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John Homes Jenkins III (1940–1989) was an American historian, antiquarian bookseller, publisher, and poker player.

Jenkins published his first book Recollections of Early Texas History the year he graduated from high school. He went on to become a well-known dealer in antiquarian books and documents, primarily of Texas history. Unlike many booksellers, he read much of what he bought and sold, resulting in his his ten-volume Papers of the Texas Revolution. His Jenkins Publishing Company, including the Pemberton Press for trade publishing and the San Felipe Press for private publishing, produced more than 300 titles.

Jenkins was elected a fellow of the Texas State Historical Association in 1967.

In 1971, Jenkins was instrumental in helping the FBI recover an extremely valuable portfolio of original colored engravings, John James Audubon's Birds of America, stolen from Union College in Schenectady, New York. Jenkins's accounts of this experience, the purchase of the Eberstadt collection, and other lively reminiscences appear in his book Audubon and Other Capers, published in 1976. That same year ,he received an honorary doctor of letters degree from Union College for his role in recovering the Audubon portfolio, as well as for his contributions to historical scholarship and the book trade. In 1980, Jenkins was elected president of the Antiquarian Booksellers' Association of America. In this capacity, he worked as principal organizer of a national system for identifying and publicizing the theft or loss of rare books and other valuable materials from libraries, booksellers, and private collections, and for seeing that the thieves are arrested and prosecuted.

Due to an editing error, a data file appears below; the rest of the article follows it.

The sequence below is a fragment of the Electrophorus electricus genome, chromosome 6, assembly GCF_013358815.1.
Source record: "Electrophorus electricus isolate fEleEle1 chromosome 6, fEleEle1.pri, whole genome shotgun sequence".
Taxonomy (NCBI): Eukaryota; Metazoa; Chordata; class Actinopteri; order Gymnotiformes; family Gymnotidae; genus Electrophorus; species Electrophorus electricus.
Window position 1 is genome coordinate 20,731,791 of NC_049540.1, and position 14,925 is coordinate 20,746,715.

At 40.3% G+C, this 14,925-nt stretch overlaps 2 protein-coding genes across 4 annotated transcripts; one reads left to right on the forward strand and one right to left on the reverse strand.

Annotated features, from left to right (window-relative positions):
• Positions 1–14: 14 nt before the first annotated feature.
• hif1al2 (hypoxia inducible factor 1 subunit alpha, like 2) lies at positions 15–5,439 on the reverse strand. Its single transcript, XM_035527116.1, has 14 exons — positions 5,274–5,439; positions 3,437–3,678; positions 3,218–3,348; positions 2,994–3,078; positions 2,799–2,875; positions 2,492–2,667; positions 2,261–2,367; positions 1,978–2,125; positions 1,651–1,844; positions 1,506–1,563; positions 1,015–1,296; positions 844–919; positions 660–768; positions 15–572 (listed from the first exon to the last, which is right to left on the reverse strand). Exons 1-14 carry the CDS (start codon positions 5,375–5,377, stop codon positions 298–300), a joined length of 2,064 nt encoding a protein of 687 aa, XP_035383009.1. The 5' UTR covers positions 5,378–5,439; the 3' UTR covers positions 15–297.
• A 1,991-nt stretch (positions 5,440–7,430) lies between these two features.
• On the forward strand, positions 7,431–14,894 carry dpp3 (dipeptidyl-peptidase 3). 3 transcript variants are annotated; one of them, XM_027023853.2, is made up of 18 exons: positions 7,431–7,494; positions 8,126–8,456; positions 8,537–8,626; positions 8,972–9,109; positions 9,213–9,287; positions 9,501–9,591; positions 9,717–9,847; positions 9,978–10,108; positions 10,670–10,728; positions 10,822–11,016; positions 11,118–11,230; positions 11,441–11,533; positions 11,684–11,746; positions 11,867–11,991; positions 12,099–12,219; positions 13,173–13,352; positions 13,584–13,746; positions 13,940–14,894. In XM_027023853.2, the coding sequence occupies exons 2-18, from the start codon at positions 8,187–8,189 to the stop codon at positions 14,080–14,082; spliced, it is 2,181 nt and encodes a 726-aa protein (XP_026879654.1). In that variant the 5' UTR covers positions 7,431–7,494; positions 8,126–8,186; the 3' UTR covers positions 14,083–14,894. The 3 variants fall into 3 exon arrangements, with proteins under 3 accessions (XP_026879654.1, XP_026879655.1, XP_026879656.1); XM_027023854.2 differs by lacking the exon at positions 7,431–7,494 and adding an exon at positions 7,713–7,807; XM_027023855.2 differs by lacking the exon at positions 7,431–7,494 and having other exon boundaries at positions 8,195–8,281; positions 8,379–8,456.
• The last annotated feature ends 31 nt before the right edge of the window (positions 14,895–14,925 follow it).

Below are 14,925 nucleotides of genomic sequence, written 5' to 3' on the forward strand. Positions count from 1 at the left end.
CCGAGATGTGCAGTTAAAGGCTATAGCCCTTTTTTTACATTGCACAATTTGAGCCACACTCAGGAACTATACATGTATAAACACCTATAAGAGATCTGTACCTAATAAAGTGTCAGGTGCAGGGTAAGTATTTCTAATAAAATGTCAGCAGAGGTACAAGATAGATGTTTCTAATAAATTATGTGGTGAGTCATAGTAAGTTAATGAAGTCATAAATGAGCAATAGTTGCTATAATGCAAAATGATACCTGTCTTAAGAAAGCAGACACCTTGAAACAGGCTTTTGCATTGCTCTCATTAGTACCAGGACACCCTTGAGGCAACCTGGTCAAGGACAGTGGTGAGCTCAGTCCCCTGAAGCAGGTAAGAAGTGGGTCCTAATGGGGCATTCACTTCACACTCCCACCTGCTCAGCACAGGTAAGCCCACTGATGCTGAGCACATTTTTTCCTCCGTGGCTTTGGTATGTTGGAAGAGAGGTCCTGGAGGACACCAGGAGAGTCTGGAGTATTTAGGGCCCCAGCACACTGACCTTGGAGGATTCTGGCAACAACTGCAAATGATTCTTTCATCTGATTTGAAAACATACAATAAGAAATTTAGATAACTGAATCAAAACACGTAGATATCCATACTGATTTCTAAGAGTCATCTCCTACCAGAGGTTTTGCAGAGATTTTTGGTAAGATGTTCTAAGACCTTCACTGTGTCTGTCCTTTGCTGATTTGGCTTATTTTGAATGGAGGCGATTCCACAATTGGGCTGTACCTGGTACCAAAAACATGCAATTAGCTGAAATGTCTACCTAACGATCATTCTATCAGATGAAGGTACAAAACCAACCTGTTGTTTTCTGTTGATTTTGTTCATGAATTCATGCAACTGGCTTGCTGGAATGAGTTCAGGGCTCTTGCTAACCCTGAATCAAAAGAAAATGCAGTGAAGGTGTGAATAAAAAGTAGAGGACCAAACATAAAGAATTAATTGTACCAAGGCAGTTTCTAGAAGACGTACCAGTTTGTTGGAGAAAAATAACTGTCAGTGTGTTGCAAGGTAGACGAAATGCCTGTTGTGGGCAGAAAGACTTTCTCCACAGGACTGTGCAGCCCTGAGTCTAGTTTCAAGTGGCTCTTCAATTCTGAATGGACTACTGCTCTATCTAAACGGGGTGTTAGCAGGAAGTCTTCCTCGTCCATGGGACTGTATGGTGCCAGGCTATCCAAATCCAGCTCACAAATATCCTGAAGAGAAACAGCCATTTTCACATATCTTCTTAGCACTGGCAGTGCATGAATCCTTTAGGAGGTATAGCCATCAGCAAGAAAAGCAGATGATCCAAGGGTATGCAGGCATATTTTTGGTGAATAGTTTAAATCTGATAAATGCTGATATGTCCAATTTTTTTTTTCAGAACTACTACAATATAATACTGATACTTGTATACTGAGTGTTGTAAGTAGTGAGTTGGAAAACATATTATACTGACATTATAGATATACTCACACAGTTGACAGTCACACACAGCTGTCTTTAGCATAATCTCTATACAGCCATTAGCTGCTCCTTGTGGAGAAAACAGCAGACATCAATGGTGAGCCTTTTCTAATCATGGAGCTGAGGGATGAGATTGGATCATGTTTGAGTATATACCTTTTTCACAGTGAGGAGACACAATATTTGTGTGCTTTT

Jenkins became a champion poker player in Las Vegas, Nevada, where he was known as “Austin Squatty” because of his habit of sitting cross-legged. He finished in 7th place at the 1983 World Series of Poker main event, earning $21,600.

Jenkins was killed on April 16, 1989, by a shot to the back of his head, near Bastrop, Texas, while doing field research as part of his work on a biography of Edward Burleson, which was published posthumously. Although shot in the back of the head, the sheriff declared it a suicide, claiming he somehow disposed of the gun which was never found.


Austin American-Statesman, April 23, 1989.

Gregory Curtis, "Forgery Texas Style," Texas Monthly, March 1989.

Dallas Morning News, April 18, 19, 28, 1989.

John H. Jenkins Papers, Barker Texas History Center, University of Texas at Austin.

Otho Plummer, "John H. Jenkins: Bookseller," Texana 3 (Fall 1965).


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